Key Findings from the Urban Aboriginal Peoples Study

  • For most, the city is home, but urban Aboriginal peoples stay connected to their communities of origin. Six in ten feel a close connection to these communities – links that are integral to strong family and social ties, and to traditional and contemporary Aboriginal culture. Notwithstanding these links, majorities of First Nations peoples, Métis and Inuit consider their current city of residence home (71%), including those who are the first generation of their family to live in their city.
  • Eight in ten participants said they were "very proud" of their specific Aboriginal identity, i.e., First Nations, Métis or Inuk. Slightly fewer – 70 per cent – said the same about being Canadian.
  • Urban Aboriginal peoples are seeking to become a significant and visible part of the urban landscape. Six in ten feel they can make their city a better place to live, a proportion similar to non-Aboriginal urban dwellers.
  • Six in ten were completely or somewhat unworried about losing contact with their culture, while a minority were totally (17 per cent) or somewhat (21 per cent) concerned. As well, by a wide margin (6:1), First Nations peoples, Métis and Inuit think Aboriginal culture in their communities has become stronger rather than weaker in the last five years.
  • They display a higher tolerance for other cultures than their non-Aboriginal neighbours: 77% of urban Aboriginal peoples believe there is room for a variety of languages and cultures in this country in contrast to 54% of non-Aboriginal urbanites.
  • Almost all believe they are consistently viewed in negative ways by non-Aboriginal people. Almost three in four participants perceived assumptions about addiction problems, while many felt negative stereotypes about laziness (30 per cent), lack of intelligence (20 per cent) and poverty (20 per cent).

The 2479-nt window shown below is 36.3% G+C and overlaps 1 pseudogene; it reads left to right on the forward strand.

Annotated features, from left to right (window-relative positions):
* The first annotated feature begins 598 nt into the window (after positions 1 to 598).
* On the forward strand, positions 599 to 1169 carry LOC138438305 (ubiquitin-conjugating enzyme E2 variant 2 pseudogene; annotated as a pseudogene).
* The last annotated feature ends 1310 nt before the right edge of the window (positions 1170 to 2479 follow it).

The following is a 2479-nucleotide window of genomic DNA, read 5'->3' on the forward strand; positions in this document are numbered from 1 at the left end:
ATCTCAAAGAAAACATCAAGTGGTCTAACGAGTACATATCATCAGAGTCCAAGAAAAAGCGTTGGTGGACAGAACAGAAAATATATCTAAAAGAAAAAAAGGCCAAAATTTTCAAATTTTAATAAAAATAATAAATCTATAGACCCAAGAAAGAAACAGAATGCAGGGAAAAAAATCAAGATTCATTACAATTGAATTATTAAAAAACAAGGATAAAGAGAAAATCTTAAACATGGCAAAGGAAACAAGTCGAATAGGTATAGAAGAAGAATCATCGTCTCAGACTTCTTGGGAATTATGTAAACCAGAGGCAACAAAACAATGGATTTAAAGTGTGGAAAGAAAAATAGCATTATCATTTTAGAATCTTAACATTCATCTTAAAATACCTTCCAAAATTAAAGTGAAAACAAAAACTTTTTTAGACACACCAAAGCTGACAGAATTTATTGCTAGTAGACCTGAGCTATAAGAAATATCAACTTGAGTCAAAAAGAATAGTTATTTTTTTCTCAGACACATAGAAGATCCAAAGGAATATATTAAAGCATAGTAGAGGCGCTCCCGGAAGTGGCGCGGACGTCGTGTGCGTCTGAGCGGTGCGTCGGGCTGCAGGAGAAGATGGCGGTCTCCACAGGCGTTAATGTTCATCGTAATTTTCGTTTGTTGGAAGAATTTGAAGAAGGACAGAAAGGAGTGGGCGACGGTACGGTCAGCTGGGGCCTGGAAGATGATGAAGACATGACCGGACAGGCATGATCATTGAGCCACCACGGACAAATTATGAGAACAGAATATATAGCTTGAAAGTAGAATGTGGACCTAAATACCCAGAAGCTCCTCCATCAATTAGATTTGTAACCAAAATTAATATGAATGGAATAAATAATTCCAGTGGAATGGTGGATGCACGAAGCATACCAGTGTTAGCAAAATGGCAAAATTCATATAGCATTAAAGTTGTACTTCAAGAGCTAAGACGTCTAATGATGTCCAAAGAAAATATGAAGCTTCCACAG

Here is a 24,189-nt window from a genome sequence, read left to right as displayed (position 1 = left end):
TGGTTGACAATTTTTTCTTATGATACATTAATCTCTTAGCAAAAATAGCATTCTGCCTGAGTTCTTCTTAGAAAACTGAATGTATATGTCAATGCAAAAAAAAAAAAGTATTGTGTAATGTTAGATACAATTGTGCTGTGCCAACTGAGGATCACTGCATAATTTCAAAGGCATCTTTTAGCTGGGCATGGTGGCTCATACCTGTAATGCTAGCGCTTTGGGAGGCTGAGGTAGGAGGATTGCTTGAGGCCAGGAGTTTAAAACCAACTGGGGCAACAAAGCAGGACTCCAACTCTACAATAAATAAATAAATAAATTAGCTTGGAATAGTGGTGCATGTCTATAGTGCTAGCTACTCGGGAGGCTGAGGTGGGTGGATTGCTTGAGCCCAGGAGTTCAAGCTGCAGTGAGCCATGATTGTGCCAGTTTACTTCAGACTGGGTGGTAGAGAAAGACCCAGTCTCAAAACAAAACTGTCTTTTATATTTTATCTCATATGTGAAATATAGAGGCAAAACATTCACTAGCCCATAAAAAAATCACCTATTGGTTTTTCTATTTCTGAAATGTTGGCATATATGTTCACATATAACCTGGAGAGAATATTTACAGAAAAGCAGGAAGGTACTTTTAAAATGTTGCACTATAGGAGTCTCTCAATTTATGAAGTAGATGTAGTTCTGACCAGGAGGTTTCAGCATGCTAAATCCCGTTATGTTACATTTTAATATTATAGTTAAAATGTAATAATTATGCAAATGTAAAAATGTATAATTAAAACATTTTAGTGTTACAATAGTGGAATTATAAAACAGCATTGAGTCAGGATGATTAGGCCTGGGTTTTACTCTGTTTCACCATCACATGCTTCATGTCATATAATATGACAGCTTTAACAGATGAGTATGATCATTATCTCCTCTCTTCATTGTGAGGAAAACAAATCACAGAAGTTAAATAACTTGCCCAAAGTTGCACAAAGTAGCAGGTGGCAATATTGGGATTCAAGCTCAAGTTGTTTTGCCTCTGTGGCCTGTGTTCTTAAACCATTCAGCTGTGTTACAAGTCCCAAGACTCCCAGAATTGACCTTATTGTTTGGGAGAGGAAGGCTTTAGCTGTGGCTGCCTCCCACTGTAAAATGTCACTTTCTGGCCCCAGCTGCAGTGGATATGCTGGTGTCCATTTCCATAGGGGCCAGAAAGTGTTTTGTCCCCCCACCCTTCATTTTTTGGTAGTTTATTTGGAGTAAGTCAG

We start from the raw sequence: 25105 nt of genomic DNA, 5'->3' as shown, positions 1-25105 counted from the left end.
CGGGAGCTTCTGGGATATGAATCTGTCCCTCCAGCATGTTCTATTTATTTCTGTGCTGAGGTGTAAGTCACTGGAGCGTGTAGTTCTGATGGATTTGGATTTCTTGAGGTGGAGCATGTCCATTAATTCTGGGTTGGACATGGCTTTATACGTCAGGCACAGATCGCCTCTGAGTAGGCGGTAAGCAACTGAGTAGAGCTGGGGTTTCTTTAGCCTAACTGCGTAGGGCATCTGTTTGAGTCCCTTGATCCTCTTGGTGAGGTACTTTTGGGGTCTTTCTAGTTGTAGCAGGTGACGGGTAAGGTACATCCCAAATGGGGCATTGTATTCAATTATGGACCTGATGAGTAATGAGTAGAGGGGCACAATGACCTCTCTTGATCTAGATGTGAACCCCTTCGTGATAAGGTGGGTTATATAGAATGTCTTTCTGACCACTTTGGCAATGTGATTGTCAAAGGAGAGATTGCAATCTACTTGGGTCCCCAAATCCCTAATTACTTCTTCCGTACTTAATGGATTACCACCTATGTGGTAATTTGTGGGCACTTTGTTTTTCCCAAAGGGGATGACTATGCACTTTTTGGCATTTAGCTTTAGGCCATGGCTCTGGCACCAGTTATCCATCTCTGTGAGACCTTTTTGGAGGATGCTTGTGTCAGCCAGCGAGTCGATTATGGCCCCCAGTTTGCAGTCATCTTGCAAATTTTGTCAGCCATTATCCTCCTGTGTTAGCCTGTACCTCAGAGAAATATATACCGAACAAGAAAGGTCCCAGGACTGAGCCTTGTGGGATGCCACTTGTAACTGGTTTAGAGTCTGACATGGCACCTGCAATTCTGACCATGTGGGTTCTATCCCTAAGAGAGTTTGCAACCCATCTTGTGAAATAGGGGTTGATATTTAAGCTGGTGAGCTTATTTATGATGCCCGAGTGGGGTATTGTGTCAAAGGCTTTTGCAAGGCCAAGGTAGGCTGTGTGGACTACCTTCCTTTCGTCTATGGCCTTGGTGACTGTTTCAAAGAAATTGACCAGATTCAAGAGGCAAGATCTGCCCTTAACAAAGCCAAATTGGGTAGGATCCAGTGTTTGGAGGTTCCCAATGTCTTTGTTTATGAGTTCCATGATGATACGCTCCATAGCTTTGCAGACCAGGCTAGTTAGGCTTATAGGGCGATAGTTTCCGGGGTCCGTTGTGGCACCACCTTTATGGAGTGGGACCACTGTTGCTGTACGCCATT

• Education is their top priority, and an enduring aspiration for the next generation. Twenty per cent want the next generation to understand the importance of education, 18 per cent hope younger individuals will stay connected to their cultural community and 17 per cent hope the next generation will experience life without racism.
  • Money was cited as the No.1 barrier to getting a post-secondary education among 36 per cent of those planning to attend – and 45 per cent of those already enrolled in – a university or college.
  • Urban Aboriginal peoples do not have great confidence in the criminal justice system in Canada. More than half (55%) have little confidence in the criminal justice system and majorities support the idea of a separate Aboriginal justice system.
  • A significant minority (4 in 10) feel there is no one Aboriginal organization or National political party that best represent them, or cannot say.

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